The reactions of the potent and widely used anti-inflammatory drug diclofenac, HL, with diorganotin(IV) oxides were studied. The dimeric tetraorganodistannoxane complexes [Me 2LSnOSnLMe 2] 2, [Bu 2LSnOSnLBu 2] 2, [Ph 2LSnOSnLPh 2] 2 and the dibutyltin complex [Bu 2SnL 2], have been prepared and structurally characterized in the solid state by means of vibrational and 119Sn Mössbauer spectroscopy. Determination of lattice dynamics by temperature-dependent 119Sn Mössbauer spectroscopy. From the variable-temperature Mössbauer effect, the Debye temperature was determined. The complexes have been characterized in solution by NMR ( 1H and 13C) spectroscopy. Vibrational, Mössbauer, and NMR data are discussed in terms of the proposed structures.

  6. Raman and infrared spectroscopic study of kamphaugite-(Y)

    NASA Astrophysics Data System (ADS)

    Frost, Ray L.; López, Andrés; Scholz, Ricardo

    2015-05-01

    We have studied the carbonate mineral kamphaugite-(Y)(CaY(CO3)2(OH)·H2O), a mineral which contains yttrium and specific rare earth elements. Chemical analysis shows the presence of Ca, Y and C. Back scattering SEM appears to indicate a single pure phase. The vibrational spectroscopy of kamphaugite-(Y) was obtained using a combination of Raman and infrared spectroscopy. Two distinct Raman bands observed at 1078 and 1088 cm-1 provide evidence for the non-equivalence of the carbonate anion in the kamphaugite-(Y) structure. Such a concept is supported by the number of bands assigned to the carbonate antisymmetric stretching mode. Multiple bands in the ν4 region offers further support for the non-equivalence of carbonate anions in the structure. Vibrational spectroscopy enables aspects of the structure of the mineral kamphaugite-(Y) to be assessed.

  7. Raman spectroscopic study of plasma-treated salmon DNA

    SciTech Connect

    Lee, Geon Joon; Kim, Yong Hee; Choi, Eun Ha; Kwon, Young-Wan

    2013-01-14

    In this research, we studied the effect of plasma treatment on the optical/structural properties of the deoxyribonucleic acid (DNA) extracted from salmon sperm. DNA-cetyltrimethylammonium (CTMA) films were obtained by complexation of DNA with CTMA. Circular dichroism (CD) and Raman spectra indicated that DNA retained its double helical structure in the solid film. The Raman spectra exhibited several vibration modes corresponding to the nuclear bases and the deoxyribose-phosphate backbones of the DNA, as well as the alkylchains of CTMA. Dielectric-barrier-discharge (DBD) plasma treatment induced structural modification and damage to the DNA, as observed by changes in the ultraviolet-visible absorption, CD, and Raman spectra. The optical emission spectra of the DBD plasma confirmed that DNA modification was induced by plasma ions such as reactive oxygen species and reactive nitrogen species.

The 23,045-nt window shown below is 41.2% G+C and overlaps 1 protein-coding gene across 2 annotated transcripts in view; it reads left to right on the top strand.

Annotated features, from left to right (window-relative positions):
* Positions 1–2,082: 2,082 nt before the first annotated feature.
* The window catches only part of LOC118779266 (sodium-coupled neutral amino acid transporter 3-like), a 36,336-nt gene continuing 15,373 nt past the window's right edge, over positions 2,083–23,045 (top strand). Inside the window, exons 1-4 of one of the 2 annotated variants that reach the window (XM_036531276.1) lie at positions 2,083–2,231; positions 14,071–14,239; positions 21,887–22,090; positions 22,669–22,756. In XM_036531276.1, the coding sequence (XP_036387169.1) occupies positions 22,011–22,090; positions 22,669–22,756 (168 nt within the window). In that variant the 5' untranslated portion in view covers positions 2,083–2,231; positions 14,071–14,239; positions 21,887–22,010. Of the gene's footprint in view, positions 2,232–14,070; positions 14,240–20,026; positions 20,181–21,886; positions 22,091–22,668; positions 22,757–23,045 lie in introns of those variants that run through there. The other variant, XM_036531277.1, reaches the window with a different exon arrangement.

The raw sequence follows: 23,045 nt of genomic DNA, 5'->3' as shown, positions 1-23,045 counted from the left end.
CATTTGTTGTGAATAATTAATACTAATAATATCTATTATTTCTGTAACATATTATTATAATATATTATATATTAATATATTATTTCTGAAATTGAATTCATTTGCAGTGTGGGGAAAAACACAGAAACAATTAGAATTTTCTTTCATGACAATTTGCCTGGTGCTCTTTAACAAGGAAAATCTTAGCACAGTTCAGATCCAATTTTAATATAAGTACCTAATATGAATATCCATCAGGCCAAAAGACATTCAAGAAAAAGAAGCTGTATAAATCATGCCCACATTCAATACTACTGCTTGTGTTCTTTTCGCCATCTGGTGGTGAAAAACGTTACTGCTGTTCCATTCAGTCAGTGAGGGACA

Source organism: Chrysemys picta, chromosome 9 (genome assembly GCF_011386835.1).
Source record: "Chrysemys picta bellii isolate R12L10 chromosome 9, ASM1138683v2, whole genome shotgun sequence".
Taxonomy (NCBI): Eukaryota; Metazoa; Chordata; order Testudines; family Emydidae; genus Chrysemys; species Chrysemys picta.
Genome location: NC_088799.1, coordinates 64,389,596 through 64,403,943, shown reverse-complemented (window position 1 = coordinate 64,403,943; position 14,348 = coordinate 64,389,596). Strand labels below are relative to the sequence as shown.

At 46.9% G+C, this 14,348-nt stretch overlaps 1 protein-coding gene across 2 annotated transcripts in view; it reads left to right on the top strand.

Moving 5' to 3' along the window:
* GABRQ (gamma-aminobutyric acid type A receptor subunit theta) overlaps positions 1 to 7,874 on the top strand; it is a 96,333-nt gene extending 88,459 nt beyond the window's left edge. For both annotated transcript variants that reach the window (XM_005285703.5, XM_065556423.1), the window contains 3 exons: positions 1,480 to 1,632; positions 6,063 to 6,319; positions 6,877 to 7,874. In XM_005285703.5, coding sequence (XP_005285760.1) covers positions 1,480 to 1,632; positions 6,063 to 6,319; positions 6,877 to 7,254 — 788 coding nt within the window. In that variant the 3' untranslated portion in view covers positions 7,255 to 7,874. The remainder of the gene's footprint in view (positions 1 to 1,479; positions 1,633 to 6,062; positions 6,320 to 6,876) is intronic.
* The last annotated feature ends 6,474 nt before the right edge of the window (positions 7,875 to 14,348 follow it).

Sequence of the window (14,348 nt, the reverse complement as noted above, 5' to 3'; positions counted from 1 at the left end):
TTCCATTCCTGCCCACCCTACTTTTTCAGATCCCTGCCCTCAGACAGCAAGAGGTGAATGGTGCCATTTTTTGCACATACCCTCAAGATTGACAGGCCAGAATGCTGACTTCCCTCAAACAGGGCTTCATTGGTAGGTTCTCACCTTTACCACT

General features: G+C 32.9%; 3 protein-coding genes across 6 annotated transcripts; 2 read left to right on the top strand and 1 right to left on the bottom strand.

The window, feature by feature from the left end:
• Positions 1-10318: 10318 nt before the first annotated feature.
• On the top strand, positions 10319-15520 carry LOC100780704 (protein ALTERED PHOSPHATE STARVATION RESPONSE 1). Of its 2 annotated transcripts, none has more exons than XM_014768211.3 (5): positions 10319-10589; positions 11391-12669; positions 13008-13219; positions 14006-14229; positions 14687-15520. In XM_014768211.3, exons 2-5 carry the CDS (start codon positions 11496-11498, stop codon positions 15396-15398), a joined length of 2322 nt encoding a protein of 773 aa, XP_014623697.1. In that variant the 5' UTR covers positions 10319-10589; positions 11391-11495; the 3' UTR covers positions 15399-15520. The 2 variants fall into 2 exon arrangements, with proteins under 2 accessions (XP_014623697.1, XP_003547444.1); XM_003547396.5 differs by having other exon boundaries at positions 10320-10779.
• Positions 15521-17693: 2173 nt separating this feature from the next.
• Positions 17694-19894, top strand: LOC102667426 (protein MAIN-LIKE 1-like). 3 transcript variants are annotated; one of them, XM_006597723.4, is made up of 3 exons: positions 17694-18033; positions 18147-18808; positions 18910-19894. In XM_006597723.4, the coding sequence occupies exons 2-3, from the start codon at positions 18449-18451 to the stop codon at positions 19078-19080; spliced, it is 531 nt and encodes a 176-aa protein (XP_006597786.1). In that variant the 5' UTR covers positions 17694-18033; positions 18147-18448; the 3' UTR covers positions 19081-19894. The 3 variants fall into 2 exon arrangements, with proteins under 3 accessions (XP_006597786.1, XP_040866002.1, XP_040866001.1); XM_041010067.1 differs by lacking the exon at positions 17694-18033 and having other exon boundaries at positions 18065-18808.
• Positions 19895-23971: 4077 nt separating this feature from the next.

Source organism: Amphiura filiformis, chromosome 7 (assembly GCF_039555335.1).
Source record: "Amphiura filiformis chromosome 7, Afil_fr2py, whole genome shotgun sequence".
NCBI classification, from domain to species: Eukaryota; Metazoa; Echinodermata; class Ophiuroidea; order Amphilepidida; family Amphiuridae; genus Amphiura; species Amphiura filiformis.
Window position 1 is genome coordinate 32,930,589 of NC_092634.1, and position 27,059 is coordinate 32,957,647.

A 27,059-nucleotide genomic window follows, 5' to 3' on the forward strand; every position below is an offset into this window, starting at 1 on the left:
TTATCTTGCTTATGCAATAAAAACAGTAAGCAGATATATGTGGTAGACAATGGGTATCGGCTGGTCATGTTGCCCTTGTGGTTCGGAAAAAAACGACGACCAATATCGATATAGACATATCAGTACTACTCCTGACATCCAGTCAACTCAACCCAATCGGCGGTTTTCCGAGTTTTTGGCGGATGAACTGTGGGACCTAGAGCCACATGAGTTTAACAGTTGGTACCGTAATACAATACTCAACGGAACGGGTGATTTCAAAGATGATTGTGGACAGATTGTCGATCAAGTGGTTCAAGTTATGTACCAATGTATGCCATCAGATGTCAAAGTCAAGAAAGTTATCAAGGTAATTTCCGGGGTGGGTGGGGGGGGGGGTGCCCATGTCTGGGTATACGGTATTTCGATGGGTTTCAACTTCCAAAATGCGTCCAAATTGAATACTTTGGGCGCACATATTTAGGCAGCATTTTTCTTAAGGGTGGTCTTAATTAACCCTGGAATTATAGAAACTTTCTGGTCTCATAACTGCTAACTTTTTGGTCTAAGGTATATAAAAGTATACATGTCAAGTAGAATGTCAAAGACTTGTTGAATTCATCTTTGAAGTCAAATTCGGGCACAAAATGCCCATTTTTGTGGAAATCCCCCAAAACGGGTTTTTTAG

8. Spectroscopic STM studies of single gold(III) porphyrin molecules.

    PubMed

    Müllegger, Stefan; Schöfberger, Wolfgang; Rashidi, Mohammad; Reith, Lorenz M; Koch, Reinhold

    2009-12-16

    Low-temperature scanning tunneling microscopy, a well-established technique for single-molecule investigations in an ultrahigh vacuum environment, has been used to study the electronic properties of Au(III) 5,10,15,20-tetraphenylporphyrin (AuTPP) molecules on Au(111) at the submolecular scale. AuTPP serves as a model system for chemotherapeutically relevant Au(III) porphyrins. For the first time, real-space images and local scanning tunneling spectroscopy data of the frontier molecular orbitals of AuTPP are presented. A comparison with results from density functional theory reveals significant deviations from gas-phase behavior due to a non-negligible molecule/substrate interaction. We identify the oxidation state of the central metal ion in the adsorbed AuTPP as Au(3+).